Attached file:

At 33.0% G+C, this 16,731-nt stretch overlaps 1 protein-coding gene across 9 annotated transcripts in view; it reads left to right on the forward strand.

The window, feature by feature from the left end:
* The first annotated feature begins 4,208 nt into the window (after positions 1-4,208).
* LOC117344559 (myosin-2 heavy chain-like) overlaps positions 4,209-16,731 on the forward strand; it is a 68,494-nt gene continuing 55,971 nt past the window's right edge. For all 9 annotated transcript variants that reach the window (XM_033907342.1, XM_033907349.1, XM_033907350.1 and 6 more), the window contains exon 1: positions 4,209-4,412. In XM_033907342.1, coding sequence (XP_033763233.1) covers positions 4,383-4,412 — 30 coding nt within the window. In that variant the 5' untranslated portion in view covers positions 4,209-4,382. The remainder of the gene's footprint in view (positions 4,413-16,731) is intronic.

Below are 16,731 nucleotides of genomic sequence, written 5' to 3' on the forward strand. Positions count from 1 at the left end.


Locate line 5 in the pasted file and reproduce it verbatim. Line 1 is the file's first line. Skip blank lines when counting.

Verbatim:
Below are 16,731 nucleotides of genomic sequence, written 5' to 3' on the forward strand. Positions count from 1 at the left end.